The Vinyl Say 016: For Dancers Only

In every collection there are records that get played all the time, many of them for years, decades even. Then there are those that, while no less treasured, somehow fall by the wayside to lie in wait, ripe for rediscovery. This occasional series chronicles some of those nuggets as they resurface from my own back pages. So, put the needle on the record, put the needle on the record, put the needle on the record and it sounds like this…

Various Artists – For Dancers Only (Kent, 1982)

Considering this is the record that started it all for me I really don’t play it enough these days. The Kent label was activated by Harboro Horace, aka Ady Croasdell to provide an outlet for the records he was unearthing Stateside and bring back to knock ’em dead with at the 100 Club all-nighters and rare soul nights up an down the land. This was the stuff the first wave of Northern Soul missed a decade or so earlier.

To a young mod-type such as myself this was gold dust. A kindly soul in my local Our Price tipped me off as to the content – all culled from the vaults of Modern Records – and one listen was all it took. In fact, I think hearing the opening bars of Side 1 Track 1, Mary Love’s Turned My Bitter Into Sweet, was all it took. Gorgeous stuff, the voice like runny honey, the delivery dragging just right, the snare crescendo and BAM! the beat kicks in and the oxblood loafers are off our on the dancefloor.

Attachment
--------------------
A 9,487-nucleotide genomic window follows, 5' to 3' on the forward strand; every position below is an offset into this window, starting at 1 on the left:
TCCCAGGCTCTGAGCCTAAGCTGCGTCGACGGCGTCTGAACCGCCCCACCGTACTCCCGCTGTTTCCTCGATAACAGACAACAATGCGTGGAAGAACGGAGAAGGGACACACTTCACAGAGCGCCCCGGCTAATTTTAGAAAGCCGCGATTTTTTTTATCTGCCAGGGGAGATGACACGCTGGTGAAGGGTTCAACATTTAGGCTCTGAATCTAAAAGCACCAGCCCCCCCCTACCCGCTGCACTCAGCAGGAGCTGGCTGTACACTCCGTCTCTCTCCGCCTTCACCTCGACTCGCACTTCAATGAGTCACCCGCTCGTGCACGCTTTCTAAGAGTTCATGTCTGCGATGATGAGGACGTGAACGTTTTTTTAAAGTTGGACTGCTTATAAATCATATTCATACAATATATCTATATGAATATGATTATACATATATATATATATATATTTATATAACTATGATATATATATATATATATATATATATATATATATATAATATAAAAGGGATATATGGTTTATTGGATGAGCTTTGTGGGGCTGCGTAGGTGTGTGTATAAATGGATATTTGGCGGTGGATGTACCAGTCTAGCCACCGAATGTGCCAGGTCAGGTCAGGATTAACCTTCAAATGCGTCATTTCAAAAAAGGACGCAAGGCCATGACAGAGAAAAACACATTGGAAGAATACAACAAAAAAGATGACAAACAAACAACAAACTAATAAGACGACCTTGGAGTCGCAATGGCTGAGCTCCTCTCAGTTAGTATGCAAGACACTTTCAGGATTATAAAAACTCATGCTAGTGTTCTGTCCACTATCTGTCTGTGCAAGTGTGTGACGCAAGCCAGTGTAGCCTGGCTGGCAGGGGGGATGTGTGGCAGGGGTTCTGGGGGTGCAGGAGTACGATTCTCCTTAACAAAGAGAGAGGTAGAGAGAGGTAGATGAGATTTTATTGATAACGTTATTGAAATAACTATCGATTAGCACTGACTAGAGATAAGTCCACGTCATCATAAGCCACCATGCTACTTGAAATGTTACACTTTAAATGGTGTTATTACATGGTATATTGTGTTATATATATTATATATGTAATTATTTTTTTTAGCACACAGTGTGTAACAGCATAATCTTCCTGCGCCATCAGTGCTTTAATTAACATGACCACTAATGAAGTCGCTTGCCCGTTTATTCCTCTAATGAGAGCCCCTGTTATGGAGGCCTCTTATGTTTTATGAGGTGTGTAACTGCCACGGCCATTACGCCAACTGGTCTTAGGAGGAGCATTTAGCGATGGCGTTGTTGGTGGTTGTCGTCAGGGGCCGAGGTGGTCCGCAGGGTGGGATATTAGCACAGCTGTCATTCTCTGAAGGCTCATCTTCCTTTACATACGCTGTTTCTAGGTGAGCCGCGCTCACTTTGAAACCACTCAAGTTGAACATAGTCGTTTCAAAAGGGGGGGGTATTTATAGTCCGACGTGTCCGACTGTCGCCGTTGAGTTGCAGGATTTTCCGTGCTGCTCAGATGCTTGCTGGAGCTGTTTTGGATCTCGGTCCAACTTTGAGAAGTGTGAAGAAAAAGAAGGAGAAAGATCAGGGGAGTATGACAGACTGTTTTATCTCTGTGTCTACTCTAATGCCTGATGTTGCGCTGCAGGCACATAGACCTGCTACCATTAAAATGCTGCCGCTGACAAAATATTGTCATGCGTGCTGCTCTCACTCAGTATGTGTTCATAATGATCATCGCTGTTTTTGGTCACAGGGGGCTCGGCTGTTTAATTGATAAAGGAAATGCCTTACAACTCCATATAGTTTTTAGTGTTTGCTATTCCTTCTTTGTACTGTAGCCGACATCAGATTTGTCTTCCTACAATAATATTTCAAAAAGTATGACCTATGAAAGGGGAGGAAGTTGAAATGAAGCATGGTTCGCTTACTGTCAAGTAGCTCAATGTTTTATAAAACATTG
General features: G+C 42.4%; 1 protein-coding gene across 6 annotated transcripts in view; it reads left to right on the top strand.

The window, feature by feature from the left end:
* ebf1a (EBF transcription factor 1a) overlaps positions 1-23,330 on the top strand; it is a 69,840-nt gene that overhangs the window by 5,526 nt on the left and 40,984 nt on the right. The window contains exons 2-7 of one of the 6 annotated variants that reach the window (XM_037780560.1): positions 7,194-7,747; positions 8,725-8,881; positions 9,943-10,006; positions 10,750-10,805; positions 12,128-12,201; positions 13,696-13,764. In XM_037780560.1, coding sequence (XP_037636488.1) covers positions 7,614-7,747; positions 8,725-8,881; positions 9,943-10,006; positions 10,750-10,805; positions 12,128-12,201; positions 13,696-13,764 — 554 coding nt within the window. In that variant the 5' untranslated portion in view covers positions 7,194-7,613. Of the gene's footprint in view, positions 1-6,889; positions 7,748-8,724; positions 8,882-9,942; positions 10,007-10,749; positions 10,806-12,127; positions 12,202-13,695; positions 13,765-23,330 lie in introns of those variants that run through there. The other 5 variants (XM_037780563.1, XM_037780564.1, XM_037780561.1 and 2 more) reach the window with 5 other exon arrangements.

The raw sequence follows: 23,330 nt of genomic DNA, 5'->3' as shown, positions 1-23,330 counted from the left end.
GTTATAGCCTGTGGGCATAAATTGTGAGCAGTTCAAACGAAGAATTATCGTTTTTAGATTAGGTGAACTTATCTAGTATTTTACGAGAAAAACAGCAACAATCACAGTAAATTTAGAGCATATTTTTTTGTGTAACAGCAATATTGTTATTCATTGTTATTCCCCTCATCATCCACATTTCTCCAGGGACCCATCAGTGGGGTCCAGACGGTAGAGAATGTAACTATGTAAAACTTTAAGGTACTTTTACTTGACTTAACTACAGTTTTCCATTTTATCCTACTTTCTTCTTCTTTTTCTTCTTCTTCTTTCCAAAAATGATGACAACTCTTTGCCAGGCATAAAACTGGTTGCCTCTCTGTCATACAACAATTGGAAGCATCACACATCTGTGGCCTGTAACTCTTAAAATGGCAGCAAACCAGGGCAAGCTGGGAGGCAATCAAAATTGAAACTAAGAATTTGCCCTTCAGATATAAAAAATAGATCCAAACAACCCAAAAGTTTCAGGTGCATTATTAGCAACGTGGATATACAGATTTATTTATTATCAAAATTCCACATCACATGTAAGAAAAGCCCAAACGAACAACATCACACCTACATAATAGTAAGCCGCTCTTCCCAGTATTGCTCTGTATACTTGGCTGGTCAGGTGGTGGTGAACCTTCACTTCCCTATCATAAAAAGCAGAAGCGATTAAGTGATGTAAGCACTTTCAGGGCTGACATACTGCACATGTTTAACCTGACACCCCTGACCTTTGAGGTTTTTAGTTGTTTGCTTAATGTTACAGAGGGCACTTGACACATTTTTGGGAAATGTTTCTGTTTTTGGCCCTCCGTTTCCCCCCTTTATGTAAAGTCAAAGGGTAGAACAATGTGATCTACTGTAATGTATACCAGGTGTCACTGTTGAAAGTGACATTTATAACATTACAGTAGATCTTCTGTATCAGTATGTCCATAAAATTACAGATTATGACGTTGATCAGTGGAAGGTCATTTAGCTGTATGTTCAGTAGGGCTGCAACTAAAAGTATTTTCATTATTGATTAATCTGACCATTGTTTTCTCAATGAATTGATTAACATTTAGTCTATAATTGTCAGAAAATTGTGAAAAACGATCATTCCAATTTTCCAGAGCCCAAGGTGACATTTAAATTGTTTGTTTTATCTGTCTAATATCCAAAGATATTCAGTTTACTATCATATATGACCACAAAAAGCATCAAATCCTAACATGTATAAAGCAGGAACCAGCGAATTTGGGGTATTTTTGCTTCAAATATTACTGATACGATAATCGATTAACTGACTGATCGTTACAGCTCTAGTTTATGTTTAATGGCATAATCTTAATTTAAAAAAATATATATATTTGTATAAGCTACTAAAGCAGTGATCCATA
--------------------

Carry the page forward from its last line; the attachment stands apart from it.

The Intentions’ Dancing Fast Dancing Slow still brings a mile-wide grin to the lips and ZZ Hill’s supercool stretch on the R&B killer Gimme Gimme is a masterclass in the art of restraint. The Marvellos’ In the Sunshine is the epitome of a mid-tempo glitterball floater, while Lowell Fulsom’s sheer authenticity keeps My Aching Back from falling into novelty territory and Ike and Tina’s I Can’t Believe What You Say is grittier than a hen’s dinner.

This being 1982 and Kent being in its infancy enthusiasm was the order of the day and precious little thought was given to educating the audience. It hardly mattered though and by the time the label moved into CD and upped its annotation game we were eager to learn more about these lost legends and many others.

Horace rattled off a sequel in quick succession, For Dancers Also, and he was on his way. Kent now has hundreds of titles to its name, we’re all so much older than we were, but this this will always be special because this is where we came in.

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